Updated: Jun 15
By Sarina Jain, Manager at GiveDirectly
As someone who was raised vegetarian by two Jain parents (Jainism is a religion in which one of the central beliefs is non-violence toward all living beings) and who has been (more or less) vegan for the last decade, food is a big part of my life.
When I travel, I love using food as a point of entry to better understand a new culture. Unsurprisingly, it’s not always straightforward to be vegetarian/vegan everywhere in the world. And for me, that exact challenge has been one of my biggest ways of learning what it means to be culturally competent.
Let me share a few examples of what this has looked like for me.
When I traveled in Peru some years ago, I ordered a vegetarian dish at a restaurant, but then when the food came out, it had little bits of ham sprinkled throughout. When I told the server I had ordered a vegetarian dish, she proclaimed “don’t worry, it’s vegetarian ham!” I have yet to discover what that truly means (it was far before the time of Beyond Meat…) but if nothing else, it goes to show that the definition of “vegetarianism” itself can vary widely across cultural contexts.
When my family and I visited Vietnam, we anticipated it would be tough to find vegetarian food. Indeed, telling people we were “vegetarian” or “vegan” led to invariable amounts of confusion, but we soon realized that if we told people we followed a Buddhist diet – which involves no meat or seafood – we were immediately understood. Sometimes, it’s just about knowing what resonates culturally; in this case, the term “vegetarian” didn’t, but “Buddhist” did, which made sense given that Buddhism is a fairly common religion in Vietnam.
When I was in college, I spent a semester studying abroad in Chile. I lived with a host family, and they were – shall we say – enthusiastic meat eaters. They were incredibly gracious about preparing vegetarian dishes for me at home, my host mom would occasionally lament that she felt like she wasn’t able to share so many of the most traditional dishes with me because they all contained meat (like cazuela, a hearty Chilean stew that typically features beef). Until one day, when she realized she could buy soy meat in the grocery store and use that as a substitute in her dishes. Even though I don’t normally purchase or eat a lot of faux meat myself, I was so grateful that she had done it, so that I could participate more fully in meals with the family.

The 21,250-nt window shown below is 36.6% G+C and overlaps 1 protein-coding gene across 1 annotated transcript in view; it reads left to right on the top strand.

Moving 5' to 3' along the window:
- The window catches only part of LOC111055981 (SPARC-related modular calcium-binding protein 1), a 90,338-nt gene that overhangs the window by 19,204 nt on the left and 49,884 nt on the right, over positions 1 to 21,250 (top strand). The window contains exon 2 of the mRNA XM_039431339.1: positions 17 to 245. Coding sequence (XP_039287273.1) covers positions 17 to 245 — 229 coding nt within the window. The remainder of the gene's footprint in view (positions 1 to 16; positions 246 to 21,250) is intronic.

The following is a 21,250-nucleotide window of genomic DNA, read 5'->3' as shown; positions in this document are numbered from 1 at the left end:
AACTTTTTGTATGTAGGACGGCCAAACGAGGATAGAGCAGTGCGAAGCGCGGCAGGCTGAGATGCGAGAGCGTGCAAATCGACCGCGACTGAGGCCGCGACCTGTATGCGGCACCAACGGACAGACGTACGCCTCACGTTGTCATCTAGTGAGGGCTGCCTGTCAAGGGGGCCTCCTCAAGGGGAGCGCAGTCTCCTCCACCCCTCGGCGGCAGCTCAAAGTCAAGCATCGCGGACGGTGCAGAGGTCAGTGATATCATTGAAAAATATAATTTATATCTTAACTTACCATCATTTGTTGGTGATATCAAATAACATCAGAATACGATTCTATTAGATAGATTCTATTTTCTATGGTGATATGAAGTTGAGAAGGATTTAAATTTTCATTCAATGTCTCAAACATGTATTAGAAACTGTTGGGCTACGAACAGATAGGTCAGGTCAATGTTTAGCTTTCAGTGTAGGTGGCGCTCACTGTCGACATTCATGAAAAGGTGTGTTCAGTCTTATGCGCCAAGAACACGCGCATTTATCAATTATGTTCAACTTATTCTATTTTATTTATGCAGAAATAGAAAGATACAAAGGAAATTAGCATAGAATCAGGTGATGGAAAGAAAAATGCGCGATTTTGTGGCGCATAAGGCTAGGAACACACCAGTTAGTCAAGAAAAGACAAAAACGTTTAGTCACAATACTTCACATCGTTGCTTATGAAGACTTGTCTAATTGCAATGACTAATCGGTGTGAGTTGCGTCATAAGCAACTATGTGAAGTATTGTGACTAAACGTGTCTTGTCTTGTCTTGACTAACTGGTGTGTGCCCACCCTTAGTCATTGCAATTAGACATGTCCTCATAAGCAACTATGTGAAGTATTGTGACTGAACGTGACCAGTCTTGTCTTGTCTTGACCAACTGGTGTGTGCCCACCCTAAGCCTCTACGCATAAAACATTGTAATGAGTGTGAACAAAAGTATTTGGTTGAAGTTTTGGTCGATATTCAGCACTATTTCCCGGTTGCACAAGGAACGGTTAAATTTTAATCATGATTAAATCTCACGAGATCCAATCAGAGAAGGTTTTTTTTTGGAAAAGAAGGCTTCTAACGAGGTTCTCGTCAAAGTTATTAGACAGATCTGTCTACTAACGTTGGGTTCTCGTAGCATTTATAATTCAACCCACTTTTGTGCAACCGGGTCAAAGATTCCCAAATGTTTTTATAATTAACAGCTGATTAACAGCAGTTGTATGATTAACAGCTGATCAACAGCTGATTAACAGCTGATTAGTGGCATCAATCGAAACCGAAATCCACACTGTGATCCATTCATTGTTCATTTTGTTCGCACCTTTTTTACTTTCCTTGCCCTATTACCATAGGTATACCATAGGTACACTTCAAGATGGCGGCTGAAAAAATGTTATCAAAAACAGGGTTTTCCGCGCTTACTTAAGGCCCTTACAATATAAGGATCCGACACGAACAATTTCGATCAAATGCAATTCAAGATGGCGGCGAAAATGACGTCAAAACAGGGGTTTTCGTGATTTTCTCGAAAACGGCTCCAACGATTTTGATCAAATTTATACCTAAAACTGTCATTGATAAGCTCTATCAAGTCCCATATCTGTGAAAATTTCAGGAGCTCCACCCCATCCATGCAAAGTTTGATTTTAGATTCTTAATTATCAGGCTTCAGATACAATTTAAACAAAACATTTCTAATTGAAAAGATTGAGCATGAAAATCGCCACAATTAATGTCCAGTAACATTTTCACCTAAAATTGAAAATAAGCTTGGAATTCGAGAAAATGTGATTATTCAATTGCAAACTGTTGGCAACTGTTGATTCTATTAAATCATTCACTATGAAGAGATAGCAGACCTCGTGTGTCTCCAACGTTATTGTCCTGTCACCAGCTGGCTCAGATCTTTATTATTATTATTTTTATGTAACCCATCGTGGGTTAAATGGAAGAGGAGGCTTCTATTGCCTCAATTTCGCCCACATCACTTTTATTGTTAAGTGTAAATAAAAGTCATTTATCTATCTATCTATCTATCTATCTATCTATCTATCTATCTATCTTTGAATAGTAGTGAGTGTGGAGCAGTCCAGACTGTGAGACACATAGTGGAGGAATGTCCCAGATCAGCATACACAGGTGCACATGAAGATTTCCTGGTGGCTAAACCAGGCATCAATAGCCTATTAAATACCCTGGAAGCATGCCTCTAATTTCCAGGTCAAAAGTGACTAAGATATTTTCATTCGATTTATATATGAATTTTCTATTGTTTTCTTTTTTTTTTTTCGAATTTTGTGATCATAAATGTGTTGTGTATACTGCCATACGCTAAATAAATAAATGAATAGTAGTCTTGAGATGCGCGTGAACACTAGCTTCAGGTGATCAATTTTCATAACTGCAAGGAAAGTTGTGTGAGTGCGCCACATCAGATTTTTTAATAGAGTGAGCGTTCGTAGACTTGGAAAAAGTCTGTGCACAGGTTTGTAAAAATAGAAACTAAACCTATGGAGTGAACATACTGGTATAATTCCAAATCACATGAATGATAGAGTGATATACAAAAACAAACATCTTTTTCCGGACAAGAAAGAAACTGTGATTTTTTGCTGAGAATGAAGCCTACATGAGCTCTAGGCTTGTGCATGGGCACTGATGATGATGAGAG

Most recently, just before the pandemic, I was living in Tamale, a city in Northern Ghana. West Africa is not known for being especially vegetarian/vegan friendly – in Tamale, particularly, meat was a central part of the diet. For me, it was an interesting challenge to figure out how I could navigate being true to my own cultural values and still try to experience the culture I was surrounded by in the moment. In some cases, I was able to find dishes I could try (a dish called kelewele, which is a combination of fried, spiced plantains and roasted peanuts that’s often sold by street-side vendors, was one of my absolute favorites), but in other instances I decided to just ask questions and learn as much as I could about a particular food, without necessarily partaking myself.
Altogether, these experiences have been my way of learning that increasing my understanding of other cultures can look different across settings. Sometimes it means immersing myself fully and flexing a bit with my diet to do so, and other times it means maintaining my own dietary practices but still being as curious as I can be from afar, knowing that food is often one of the best windows into another culture.